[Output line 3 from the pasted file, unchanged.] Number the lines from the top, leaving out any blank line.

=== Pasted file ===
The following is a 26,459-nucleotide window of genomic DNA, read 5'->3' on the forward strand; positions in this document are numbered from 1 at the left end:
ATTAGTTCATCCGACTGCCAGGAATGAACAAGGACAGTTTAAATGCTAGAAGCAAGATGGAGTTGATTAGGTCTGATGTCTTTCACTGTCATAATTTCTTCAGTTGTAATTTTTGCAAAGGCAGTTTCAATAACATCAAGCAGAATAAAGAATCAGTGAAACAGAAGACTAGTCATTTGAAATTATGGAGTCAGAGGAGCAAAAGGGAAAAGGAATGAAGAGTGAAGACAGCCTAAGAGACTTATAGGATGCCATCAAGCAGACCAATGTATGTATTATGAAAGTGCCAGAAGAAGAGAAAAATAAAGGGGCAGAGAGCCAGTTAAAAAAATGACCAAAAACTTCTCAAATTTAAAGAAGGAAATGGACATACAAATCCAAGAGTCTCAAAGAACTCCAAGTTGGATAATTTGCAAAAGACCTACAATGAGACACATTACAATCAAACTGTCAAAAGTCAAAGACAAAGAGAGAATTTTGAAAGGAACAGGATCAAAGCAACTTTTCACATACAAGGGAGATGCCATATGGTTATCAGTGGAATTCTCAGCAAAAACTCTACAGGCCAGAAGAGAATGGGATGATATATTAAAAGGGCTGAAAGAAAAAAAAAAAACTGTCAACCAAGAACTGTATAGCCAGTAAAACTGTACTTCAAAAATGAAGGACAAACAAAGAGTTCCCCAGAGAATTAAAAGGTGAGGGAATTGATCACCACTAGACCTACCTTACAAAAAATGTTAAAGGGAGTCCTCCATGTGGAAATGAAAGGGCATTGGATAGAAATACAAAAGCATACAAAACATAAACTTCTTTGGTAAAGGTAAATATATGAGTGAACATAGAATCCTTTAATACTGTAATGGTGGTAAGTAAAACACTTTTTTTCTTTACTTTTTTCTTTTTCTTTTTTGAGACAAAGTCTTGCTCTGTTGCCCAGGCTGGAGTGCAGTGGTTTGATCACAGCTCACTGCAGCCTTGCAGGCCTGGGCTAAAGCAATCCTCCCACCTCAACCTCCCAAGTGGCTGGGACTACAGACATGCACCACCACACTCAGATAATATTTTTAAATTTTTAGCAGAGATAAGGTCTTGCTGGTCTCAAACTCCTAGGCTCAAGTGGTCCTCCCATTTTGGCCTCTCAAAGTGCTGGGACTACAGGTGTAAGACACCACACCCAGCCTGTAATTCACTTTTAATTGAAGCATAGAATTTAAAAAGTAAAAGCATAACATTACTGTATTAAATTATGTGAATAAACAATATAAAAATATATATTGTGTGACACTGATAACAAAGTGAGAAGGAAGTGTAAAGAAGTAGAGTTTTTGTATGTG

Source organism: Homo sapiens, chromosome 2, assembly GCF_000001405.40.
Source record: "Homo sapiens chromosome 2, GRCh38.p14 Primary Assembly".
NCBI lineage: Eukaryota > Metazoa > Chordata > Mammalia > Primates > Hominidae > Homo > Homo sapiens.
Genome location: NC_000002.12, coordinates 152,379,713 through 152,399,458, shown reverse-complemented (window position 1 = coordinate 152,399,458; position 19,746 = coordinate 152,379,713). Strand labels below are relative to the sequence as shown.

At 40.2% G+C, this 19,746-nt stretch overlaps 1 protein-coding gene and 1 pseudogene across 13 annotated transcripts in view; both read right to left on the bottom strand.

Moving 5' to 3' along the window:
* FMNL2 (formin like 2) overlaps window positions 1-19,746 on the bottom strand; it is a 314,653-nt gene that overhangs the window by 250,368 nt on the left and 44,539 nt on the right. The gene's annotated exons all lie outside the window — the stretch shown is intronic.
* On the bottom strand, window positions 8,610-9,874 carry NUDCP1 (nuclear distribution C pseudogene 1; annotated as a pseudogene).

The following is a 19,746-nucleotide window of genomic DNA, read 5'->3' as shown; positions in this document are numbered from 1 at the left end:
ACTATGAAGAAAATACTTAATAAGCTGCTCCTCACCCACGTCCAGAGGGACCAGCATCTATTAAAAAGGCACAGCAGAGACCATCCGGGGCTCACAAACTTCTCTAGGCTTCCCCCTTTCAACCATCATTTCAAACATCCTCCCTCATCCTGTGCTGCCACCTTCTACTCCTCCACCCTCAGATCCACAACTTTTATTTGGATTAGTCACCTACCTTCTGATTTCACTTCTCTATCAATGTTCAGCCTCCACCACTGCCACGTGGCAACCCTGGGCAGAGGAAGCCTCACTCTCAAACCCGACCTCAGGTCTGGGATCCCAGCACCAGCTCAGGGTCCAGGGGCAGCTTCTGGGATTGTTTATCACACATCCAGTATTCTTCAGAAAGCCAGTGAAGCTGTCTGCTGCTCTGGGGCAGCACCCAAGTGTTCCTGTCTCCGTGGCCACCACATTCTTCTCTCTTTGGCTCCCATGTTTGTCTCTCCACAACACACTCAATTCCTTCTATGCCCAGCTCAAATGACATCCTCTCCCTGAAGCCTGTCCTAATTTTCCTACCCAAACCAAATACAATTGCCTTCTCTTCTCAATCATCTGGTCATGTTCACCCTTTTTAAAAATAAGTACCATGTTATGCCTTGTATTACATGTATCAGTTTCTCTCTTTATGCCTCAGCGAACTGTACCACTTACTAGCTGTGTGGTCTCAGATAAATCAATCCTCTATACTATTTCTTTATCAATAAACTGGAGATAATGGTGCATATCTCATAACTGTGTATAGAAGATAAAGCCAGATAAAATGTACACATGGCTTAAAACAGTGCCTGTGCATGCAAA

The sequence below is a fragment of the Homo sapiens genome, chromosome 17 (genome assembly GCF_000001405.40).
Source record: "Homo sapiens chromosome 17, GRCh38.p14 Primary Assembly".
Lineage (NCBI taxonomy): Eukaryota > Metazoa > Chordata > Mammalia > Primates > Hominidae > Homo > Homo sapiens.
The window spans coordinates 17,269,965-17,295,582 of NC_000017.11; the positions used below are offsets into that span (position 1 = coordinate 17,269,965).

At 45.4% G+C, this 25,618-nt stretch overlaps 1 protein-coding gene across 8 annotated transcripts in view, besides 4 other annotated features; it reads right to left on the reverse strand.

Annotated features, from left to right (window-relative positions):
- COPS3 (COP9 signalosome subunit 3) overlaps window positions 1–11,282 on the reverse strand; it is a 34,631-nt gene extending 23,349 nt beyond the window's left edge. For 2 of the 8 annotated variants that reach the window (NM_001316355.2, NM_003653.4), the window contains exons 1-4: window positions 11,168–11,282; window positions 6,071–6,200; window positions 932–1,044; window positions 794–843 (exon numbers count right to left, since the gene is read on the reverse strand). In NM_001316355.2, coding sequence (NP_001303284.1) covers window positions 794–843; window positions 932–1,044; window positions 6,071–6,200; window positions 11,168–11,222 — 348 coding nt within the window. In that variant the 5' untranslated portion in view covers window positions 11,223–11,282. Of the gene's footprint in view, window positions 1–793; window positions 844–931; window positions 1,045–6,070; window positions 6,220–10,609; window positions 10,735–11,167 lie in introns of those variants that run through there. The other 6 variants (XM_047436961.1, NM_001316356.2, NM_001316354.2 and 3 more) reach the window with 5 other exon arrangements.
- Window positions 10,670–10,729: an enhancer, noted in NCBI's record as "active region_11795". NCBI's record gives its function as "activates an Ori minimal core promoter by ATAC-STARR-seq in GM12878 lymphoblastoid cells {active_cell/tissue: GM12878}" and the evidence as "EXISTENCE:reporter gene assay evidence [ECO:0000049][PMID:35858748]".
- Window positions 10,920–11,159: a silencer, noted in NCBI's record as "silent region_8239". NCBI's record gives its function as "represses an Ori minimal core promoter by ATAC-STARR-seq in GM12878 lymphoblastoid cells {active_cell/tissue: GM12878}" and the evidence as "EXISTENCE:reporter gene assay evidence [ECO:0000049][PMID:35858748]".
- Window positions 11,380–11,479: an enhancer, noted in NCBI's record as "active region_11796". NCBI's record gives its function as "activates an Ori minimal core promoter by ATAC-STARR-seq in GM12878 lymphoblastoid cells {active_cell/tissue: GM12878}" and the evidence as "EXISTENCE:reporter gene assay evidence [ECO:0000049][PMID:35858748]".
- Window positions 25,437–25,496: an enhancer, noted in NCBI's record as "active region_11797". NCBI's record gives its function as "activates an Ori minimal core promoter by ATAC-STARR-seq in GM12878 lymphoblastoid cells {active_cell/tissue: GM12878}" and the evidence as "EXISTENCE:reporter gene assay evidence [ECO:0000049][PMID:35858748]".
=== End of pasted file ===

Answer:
Source organism: Homo sapiens, chromosome 2, assembly GCF_000001405.40.